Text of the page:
Balboa / Rosetta - Project Mercury (Cover Artwork)
Staff Review

Balboa / Rosetta

Project Mercury (2007)

Level Plane

Project Mercury might feature two acts that might seem rather disparate based on past efforts, but with one attentive listen of this cohesive split release it's clear that there are definitely a few similarities the bands currently share, and they're more than enough to carry this through as something special, gifted and consistent.

Balboa is up first, a band who is nothing less than critically acclaimed on this very site. Their first offering is "Primitive Accumulation," which begins slow and methodically with frontman Peter Bloom quietly singing; the song then suddenly finishes in a flurry of pummeling percussion and fiery vocals. With past comparisons to Converge quite frequent, Bloom does admittedly sound a little bit like Jake Bannon -- but musically, it's really hard to say the same. If anything, there's much more of an Envy influence that seems to run some prevalence through Balboa's tunes, as they carry that legendary Japanese band's dynamic. "Primitive" is decent, but the second track, "Kaddish" is really impressive. The bandmates offer slow, mumbling, jangled guitars that set the pacing, and Bloom goes from his comforting tone to his scream and then back again, before those guitars lead us for the majority of the song's nearly 10-minute running time. Their last track is "Planet of Slums," which finds some soft flange and post-rock swirling, as well as Bloom's alternately devastatingly hoarse scream and desperate pleas to "take us home." It's some of the most ambitious and emotional hardcore you can find hanging around. The style Balboa employ on their side of Project Mercury might be intrinsically linked to the very label that released the album, but not since A Dead Sinking Story has one of their bands taken the sound to such atmospheric and epic proportions.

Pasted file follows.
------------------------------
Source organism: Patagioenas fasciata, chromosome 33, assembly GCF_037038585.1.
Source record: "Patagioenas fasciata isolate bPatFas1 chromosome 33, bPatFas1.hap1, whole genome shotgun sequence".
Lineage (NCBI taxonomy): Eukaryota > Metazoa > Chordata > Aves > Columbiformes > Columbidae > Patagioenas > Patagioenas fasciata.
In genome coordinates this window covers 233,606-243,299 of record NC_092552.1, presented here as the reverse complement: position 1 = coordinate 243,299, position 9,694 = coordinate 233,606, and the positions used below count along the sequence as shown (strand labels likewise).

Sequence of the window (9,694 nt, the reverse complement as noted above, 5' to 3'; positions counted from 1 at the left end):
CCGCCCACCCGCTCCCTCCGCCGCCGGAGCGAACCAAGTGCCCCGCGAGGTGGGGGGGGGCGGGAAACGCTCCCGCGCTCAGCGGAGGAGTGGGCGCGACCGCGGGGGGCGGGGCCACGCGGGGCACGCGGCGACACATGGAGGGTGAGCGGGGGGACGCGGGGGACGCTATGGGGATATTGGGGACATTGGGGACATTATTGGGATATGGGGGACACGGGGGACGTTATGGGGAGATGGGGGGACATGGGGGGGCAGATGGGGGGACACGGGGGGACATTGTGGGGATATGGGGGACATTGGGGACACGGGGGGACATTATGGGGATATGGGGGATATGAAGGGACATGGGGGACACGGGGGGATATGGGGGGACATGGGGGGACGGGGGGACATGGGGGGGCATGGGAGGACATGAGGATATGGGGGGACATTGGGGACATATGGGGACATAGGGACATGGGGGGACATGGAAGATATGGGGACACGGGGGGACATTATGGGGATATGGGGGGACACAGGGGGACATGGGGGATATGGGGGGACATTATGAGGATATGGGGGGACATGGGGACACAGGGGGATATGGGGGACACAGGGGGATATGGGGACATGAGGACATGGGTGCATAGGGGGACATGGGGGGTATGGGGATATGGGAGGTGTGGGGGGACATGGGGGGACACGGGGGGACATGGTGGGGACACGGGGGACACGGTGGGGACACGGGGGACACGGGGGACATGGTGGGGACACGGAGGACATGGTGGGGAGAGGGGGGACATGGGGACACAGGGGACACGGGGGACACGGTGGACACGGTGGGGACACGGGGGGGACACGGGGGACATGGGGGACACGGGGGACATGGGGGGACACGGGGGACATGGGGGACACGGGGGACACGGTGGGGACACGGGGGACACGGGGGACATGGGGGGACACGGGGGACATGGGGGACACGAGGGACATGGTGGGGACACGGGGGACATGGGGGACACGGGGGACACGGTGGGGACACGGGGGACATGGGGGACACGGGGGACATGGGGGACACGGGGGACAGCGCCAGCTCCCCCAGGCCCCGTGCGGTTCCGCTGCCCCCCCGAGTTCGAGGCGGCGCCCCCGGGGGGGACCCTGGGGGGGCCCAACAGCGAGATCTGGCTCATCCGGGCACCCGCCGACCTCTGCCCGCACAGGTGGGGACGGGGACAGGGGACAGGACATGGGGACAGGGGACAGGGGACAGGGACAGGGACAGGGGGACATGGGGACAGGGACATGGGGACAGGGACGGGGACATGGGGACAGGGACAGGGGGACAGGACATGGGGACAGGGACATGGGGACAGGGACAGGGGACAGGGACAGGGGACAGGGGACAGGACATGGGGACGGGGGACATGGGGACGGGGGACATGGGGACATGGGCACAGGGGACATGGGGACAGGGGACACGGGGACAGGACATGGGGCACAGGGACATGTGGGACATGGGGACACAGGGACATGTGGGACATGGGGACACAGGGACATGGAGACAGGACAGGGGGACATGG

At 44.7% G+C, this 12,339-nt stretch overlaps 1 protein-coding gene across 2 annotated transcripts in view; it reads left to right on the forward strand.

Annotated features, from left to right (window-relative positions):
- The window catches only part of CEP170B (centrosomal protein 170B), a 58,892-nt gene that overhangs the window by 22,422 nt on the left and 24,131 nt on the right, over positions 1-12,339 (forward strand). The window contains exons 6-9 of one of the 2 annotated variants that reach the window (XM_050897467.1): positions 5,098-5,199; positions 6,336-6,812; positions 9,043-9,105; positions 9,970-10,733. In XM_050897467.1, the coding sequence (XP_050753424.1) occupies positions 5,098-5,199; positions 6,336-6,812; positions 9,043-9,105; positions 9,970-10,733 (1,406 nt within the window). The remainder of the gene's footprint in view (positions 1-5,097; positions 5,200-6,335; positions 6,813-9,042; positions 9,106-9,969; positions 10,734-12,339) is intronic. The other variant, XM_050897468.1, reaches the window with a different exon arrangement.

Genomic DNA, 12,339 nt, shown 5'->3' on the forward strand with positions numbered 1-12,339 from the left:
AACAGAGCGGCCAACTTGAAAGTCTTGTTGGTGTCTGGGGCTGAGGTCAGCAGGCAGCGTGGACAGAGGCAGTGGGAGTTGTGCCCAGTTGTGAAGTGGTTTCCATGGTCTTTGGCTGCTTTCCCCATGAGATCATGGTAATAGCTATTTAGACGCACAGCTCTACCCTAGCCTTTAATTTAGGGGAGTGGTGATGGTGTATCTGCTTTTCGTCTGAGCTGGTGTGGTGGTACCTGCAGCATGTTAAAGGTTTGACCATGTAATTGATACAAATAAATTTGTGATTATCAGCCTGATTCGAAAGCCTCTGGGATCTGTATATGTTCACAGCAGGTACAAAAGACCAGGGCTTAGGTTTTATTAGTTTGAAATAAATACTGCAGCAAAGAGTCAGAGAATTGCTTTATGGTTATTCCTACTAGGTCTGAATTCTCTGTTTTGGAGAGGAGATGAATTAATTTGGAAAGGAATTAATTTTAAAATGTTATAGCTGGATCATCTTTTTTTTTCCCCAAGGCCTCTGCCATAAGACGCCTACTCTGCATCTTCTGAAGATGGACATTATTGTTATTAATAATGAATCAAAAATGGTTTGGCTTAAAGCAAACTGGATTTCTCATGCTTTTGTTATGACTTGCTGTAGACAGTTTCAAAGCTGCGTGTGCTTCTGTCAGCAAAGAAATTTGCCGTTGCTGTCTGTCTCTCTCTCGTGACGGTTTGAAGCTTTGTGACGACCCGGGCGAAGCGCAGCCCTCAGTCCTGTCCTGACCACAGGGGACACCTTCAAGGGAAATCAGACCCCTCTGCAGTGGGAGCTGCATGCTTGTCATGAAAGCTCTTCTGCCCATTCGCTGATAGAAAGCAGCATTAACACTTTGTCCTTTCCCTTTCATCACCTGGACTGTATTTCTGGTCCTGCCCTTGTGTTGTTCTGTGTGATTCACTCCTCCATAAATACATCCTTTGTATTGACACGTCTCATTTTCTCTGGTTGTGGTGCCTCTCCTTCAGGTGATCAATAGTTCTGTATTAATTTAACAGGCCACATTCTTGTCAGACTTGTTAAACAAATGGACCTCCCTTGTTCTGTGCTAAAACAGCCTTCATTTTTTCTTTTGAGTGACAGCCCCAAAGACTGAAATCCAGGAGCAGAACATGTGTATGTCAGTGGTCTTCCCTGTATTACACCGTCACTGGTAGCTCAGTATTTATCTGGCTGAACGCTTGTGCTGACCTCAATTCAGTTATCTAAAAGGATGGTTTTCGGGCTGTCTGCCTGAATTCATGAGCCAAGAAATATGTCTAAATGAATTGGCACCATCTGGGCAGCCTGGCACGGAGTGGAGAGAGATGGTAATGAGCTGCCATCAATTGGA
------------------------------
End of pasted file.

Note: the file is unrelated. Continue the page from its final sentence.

Next is Rosetta, who serve up two songs of delicate instrumentation and spacey atmospheres themselves, with vocals on just the second. What Rosetta does isn't entirely new, and their peers are doing it better, but for post-rock-leaning instrumentals, the tunes are unusually warm, inviting and emotional. Rosetta is accomplished at managing to evoke moods merely through their headphone-filling layers of guitar, bass, drums and a pinch of samples. The 10-minute "TMA-1" is just a beautiful song, full of dark colors and an incredibly gradual buildup that keeps you hanging on every note of the way. With greater usage of the electronics, "Clavius" sounds a little bit like a 65daysofstatic effort seasoned with barely audible growls and a constant, intricate riff in its early portions, a brief lull involving just those growls and few other layers, and then a transition back into more building instruments, and then a couple more sections or so -- the whole thing takes about 12 minutes.

The title track involves both acts on the split wrapping things up, and it's possibly Project Mercury's heaviest output, a full body of water pounding away with a Hydra Head-style sense of depth, excitement, and metallic sheen.

Sure, like many of its genre compatriots, Project Mercury is a long release (nearly 48 minutes) that requires some a small bit of patience to listen all the way through, but it's most certainly worth the efforts. Balboa manage to reinvent themselves a bit with their anguished arts of Envy-like work, and Rosetta offer some prolonged pieces of guitar-heavy ambience. For those who follow the style closely, this should be a hell of a treat.

Balboa - Primitive Accumulation

Balboa - Planet of Slums
Rosetta - Clavius